I always break the last 10k into “2 parkruns” with an extra gel in between. I opted to take my last gel at 23 miles then told myself I just had to keep moving forward through the last parkrun to the end. My average pace had been stubbornly drifting outside of my PB pace, but not too much so I was feeling confident that I could comfortably achieve my B goal by some margin.
At last the route brought me into Stirling and the final stretch to the finish. My legs were heavy and I felt like I was wading through treacle but I was still running. The hardest part was through the centre of Stirling (which reminded me very much of Inverness) as there were cobbles. People often express concern about the cobbles in Paris but I’ve never been bothered by those as they are actually pretty smooth and even. In contrast, the cobbles of Stirling were uneven and there were big ruts in some sections that made it difficult for weary legs, but I knew I had to be close to the finish as my watch had been fairly accurate to the course signage throughout and I was trusting that information.
Steve’s cousin had told us she would be at a cheer point for the Citizen’s Advice Bureau not far before the 26 mile mark and I spotted her leaping out to give me a big cheer as I turned a corner to be faced with what looked like a mountain. Yes, someone thought a 600m uphill finish would be the perfect grand finale to the route! I was willing my legs to move faster but I think the Central Governor had taken over long before and was refusing to let me go any quicker until an actual finish gantry was in sight. I could hear everyone around me react to seeing the hill and we were all exchanging a few words and groans about it. I had stopped my podcast when I got into Stirling as there was a lot of crowd noise and that meant I could soak up the atmosphere in the final sections of the race.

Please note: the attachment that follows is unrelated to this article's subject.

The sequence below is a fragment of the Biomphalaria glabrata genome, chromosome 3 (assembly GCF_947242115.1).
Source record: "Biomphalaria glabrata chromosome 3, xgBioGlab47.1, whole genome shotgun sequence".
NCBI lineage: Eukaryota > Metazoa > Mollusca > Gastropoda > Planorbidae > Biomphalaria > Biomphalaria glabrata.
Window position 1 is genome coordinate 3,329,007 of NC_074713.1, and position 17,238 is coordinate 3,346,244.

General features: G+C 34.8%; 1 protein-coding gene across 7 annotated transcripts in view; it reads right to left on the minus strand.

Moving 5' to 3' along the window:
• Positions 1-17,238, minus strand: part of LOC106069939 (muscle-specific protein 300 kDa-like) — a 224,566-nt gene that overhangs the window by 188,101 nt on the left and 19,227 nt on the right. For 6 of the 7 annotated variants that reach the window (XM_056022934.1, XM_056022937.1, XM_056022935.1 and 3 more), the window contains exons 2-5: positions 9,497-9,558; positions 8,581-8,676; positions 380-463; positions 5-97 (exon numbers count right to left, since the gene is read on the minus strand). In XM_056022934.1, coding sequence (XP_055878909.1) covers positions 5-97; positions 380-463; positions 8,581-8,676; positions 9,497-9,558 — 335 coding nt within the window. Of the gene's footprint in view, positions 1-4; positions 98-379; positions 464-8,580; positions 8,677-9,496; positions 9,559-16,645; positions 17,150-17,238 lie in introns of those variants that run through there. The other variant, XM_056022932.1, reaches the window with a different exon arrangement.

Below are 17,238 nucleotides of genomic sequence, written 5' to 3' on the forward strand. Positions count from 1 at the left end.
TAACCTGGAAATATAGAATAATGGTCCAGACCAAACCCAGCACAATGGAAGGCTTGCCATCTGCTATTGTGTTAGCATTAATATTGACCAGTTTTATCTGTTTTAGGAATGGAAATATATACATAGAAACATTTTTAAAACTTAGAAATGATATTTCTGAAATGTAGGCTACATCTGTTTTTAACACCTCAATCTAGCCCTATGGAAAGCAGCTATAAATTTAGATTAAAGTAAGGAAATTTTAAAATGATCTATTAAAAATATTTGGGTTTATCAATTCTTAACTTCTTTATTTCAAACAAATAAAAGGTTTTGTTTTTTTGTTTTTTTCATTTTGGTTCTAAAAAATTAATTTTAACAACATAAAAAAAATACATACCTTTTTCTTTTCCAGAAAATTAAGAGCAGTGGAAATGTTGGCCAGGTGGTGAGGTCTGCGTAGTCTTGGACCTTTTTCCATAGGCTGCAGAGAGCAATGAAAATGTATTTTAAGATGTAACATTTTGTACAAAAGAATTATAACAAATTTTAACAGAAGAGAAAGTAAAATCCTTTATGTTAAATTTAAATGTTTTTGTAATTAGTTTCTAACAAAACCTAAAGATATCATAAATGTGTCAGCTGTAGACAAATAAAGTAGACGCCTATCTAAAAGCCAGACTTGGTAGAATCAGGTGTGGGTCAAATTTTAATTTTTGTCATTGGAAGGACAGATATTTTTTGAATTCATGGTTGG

As I got closer to the finish I began to spot some familiar faces from Perth in the crowds and got a few shouts then, praise be! The finish gantry! The Central Governor relinquished control and my legs began to move again. As I ran into the finishing straight the opening bars of the YMCA began to play over the loudspeaker and hilariously both the girl ahead and I saw fit to join in with the actions as we ran along. I could hear a roar from the crowd each time we flung our arms up into the ‘Y’ and I just loved that atmosphere as I ran to the finish.
Crossing the line I had the usual wave of emotions, but managed to keep it together as I exchanged a few words with the girl who had been ahead of me as I had been using her as a kind of pacer for the last part of the race. I was grinning ear to ear from a great race and keen to get my official time as I knew it would be a few seconds faster than my watch.
I was handed my goody bag which contained my T-shirt, medal and assorted other bits and pieces, including a packet of spaghetti!?!
Steve was waiting at the end of the finish funnel and he had already collected my bag from the bus so I didn’t have to shuffle across the field to get it. The sun was shining so I fished my disposable poncho from my bag and spread it on the ground so I could sit down, have my recovery drink and gather my thoughts. I even managed to get up again all by myself (thank you yoga!) to get a couple of photos.
And that official time? In case you’ve somehow missed my shrieking about it in my last Week in Review or all over social media, it was 4:05:40. A mere 33 seconds outside of my PB, making it officially my 2nd fastest marathon ever, and well inside that B goal I had set myself. I’d say that’s a good morning’s work. One or two people have asked if I’m disappointed not to get a PB and my honest answer is no. This race was never about a PB, it was about a process. It was about seeing how I would run when I listened to my body and removed the pressure of time. To run that time whilst still enjoying the race and never feeling like I was really struggling or that I couldn’t do it is testament to the training I have done and the approach I took. I also met my sub-goal of no walking other than to take my gels whereas in the past I would have taken walk breaks as soon as I realised the chance of meeting my A goal was gone. When I reflect, I truly believe that in many ways this is my best performance ever even if it isn’t my fastest result. It doesn’t always have to be about the time on the clock, but it should be about the time you have.
Overall I really loved this race. I used to only want to run big city marathons but this was a wonderful experience for me and I would happily sign up to this race again in the future. It’s well-organised, has a fantastic route, great support and, crucially, is close to home. I do love the opportunity to travel for a race, but nothing beats home comforts when you’re preparing to run 26.2 miles.
Stirling marathon: you were great.